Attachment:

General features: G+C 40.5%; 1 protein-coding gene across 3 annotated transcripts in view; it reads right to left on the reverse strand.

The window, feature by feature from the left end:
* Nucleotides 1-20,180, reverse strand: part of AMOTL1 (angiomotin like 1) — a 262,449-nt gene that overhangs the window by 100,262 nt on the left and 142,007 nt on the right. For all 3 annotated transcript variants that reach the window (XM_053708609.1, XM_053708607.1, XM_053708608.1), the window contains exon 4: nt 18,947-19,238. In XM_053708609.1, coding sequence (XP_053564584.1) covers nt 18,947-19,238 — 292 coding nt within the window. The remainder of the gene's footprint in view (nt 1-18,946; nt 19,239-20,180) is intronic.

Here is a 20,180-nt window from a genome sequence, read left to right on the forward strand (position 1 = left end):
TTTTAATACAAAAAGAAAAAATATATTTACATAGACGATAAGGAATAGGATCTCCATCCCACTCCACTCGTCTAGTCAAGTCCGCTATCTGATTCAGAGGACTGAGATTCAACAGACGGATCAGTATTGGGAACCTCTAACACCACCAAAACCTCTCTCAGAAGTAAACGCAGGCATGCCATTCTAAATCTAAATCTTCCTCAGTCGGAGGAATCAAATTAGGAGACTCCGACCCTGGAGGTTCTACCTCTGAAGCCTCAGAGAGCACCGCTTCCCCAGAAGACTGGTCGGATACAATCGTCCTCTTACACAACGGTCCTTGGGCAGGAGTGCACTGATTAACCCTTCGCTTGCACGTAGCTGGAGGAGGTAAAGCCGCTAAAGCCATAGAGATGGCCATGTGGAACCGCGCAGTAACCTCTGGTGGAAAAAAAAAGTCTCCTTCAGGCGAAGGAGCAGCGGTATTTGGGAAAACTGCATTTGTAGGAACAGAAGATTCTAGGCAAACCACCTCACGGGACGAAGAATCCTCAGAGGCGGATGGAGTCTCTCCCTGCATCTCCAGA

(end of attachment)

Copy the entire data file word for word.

General features: G+C 40.5%; 1 protein-coding gene across 3 annotated transcripts in view; it reads right to left on the reverse strand.

The window, feature by feature from the left end:
* Nucleotides 1-20,180, reverse strand: part of AMOTL1 (angiomotin like 1) — a 262,449-nt gene that overhangs the window by 100,262 nt on the left and 142,007 nt on the right. For all 3 annotated transcript variants that reach the window (XM_053708609.1, XM_053708607.1, XM_053708608.1), the window contains exon 4: nt 18,947-19,238. In XM_053708609.1, coding sequence (XP_053564584.1) covers nt 18,947-19,238 — 292 coding nt within the window. The remainder of the gene's footprint in view (nt 1-18,946; nt 19,239-20,180) is intronic.

Here is a 20,180-nt window from a genome sequence, read left to right on the forward strand (position 1 = left end):
TTTTAATACAAAAAGAAAAAATATATTTACATAGACGATAAGGAATAGGATCTCCATCCCACTCCACTCGTCTAGTCAAGTCCGCTATCTGATTCAGAGGACTGAGATTCAACAGACGGATCAGTATTGGGAACCTCTAACACCACCAAAACCTCTCTCAGAAGTAAACGCAGGCATGCCATTCTAAATCTAAATCTTCCTCAGTCGGAGGAATCAAATTAGGAGACTCCGACCCTGGAGGTTCTACCTCTGAAGCCTCAGAGAGCACCGCTTCCCCAGAAGACTGGTCGGATACAATCGTCCTCTTACACAACGGTCCTTGGGCAGGAGTGCACTGATTAACCCTTCGCTTGCACGTAGCTGGAGGAGGTAAAGCCGCTAAAGCCATAGAGATGGCCATGTGGAACCGCGCAGTAACCTCTGGTGGAAAAAAAAAGTCTCCTTCAGGCGAAGGAGCAGCGGTATTTGGGAAAACTGCATTTGTAGGAACAGAAGATTCTAGGCAAACCACCTCACGGGACGAAGAATCCTCAGAGGCGGATGGAGTCTCTCCCTGCATCTCCAGA